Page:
• avatar

    It’s crazy, the amount of cash they’re putting on hoods. I saw a commercial for RAM trucks advertising 20 percent discounts. Wow.

    • 0 avatar

      I remember reading that Ford made something like $10k per unit on their very successful (but poorly designed) 1990’s Explorers.

      Today’s pickups must have similarly huge profit margins so 20% off still leaves plenty of room for profit so long as the rest of the line isn’t losing money hand over fist.

      But things could get ugly if a real price war ensues among the Big 3 since pickups (and other trucks) support their receding and largely profitless car lines. Does anyone out there think Cadillac sans the Escalade isn’t a money pit?

  • avatar

    I wonder how much of it is making people feel like they are getting a deal.

    I remember a while back JCPenney got rid of its perpetual sales and markdowns and just lowered prices… sales tanked. People will pay the same or more gladly if they feel like they got one over on a retailer. It’s sadistic.

  • avatar

    I suspect that if you dig deeper that you’ll find that many of the incentives come in the form of low-rate loans and lease incentives.

    Automakers want to turn more of the customers into lessees, as they are more likely to be repeat customers and are less likely to haggle. This is more akin to the European model, where prices (even when excluding VAT) are higher.

  • avatar

    Truly an amazing spin on this. ATP is up and that is the bottom line that the MFG is concerned about. Yes incentives are up but the base price is up more than incentives so it is a net win.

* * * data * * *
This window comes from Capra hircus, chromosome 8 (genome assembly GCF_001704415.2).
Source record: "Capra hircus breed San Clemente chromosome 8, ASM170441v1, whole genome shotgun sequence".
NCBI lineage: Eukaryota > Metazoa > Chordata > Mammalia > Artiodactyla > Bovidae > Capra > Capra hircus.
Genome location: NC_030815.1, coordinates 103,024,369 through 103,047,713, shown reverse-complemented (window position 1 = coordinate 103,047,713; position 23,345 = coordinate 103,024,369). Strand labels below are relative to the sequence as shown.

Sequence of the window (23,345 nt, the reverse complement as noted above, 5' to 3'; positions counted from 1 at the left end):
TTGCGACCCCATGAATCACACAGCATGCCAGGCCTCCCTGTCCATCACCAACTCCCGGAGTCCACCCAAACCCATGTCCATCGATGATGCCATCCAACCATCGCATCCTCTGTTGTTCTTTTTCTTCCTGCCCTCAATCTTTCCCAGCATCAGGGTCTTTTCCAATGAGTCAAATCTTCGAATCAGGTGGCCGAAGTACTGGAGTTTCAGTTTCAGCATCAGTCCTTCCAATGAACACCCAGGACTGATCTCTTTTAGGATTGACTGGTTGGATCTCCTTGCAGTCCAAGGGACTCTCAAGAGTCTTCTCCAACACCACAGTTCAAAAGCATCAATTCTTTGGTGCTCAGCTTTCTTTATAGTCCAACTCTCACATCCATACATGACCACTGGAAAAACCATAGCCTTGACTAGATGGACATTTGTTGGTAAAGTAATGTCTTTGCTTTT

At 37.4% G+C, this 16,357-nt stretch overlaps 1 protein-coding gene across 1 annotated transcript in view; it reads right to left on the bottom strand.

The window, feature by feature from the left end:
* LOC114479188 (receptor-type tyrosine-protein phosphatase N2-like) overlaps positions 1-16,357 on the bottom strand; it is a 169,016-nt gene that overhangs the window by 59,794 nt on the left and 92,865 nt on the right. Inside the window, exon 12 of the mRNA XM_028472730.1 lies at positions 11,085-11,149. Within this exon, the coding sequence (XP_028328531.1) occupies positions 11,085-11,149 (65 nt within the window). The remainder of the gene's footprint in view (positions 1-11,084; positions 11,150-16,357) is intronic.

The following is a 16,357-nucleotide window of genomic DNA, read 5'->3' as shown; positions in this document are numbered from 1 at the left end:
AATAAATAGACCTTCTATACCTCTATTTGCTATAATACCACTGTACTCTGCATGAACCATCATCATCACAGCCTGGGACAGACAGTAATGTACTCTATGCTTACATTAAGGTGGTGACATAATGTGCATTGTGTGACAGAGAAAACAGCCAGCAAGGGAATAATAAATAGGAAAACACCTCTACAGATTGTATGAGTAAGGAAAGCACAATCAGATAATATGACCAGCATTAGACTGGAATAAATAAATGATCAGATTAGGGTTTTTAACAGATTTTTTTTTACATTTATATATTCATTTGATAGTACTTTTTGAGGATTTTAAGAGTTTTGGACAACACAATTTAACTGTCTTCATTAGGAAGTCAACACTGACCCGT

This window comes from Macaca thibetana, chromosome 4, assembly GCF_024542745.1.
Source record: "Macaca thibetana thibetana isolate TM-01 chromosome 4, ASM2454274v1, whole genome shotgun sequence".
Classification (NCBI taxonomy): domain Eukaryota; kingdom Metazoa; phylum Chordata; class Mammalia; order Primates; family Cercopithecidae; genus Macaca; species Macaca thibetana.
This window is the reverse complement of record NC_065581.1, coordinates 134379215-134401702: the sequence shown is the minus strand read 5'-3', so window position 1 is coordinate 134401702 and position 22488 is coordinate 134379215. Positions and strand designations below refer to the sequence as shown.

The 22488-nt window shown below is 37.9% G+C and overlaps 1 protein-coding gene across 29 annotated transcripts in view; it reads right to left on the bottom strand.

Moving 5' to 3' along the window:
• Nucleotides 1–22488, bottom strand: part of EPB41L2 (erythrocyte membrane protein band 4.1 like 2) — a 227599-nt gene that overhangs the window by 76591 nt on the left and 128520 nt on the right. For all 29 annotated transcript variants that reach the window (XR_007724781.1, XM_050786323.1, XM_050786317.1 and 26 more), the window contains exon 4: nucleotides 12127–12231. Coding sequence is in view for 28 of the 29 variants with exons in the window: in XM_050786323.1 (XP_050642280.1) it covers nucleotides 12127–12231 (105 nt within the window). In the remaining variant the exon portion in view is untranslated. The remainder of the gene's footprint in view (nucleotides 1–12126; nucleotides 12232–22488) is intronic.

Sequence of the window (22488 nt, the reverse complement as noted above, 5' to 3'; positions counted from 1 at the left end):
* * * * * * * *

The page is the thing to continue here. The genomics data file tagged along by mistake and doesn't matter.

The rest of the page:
ATP up $533
    Incentives up $490
    So sticker price is up over $1000.

    The percentage of incentives vs selling price is down 1.6 points which is good.

    • 0 avatar

      Kelley Blue Book includes incentives in its ATP calculation.

      ATP is gross, not net. An increase in incentives that matches an increase in ATP adds up to no net increase in net proceeds.

      • 0 avatar

        Bottom line is that incentives as relative to prices are down and that is good for mfgs.

        • 0 avatar

          How is that the bottom line, exactly?

          If ATP rose by $533 but incentives rose by $490, then that would suggest that net vehicle prices are essentially flat.

          • 0 avatar

            The bigger thing is that the ratio of incentive to selling price is down 1.6 points. That is independent of the mix of vehicles that are being sold. 1.6% results in much more case per vehicle than the $43 suggested by the absolute numbers of $533-$490.

  • avatar
    SCE to AUX

    The market is at flank speed; iceberg ahead!

  • avatar

    Thanks, Chrysler, for starting the whole rebate thing in 1974. Kudos to Ricardo, too.

    Lots of money on the hood worked for me, so keep it coming, and I may actually buy another new car someday…

  • avatar

    If the Renegade is this bad how bad will their Range Rover rival be?

    I’d buy a Land Rover every day over a Jeep made by Fix it againTony.

  • avatar

    No way. The incentives were better 6 months ago, or even 11 months ago.

  • avatar

    For giggles I built a 2017 Buick Encore on the site last night. HOLY CRAP – $37,000?!?!? You can option up a Buick Encore to over $37,000?!?!? The same Encore will be worth maybe $22K in 2 years?

    No wonder they have to put so much cash on the hoods – sticker prices are becoming insane.

    • 0 avatar

      But Encores are shiny-pretty! Buick did a marvelous job of making them a democratized Faberge egg.

      Plus, they’re very comfortable for average-sized elderly women and a whole lot easier to drive than the previous generation of middle-class retirees’ Town Cars.

      Buick understands refining the decline. Anything under 40K is a bargain.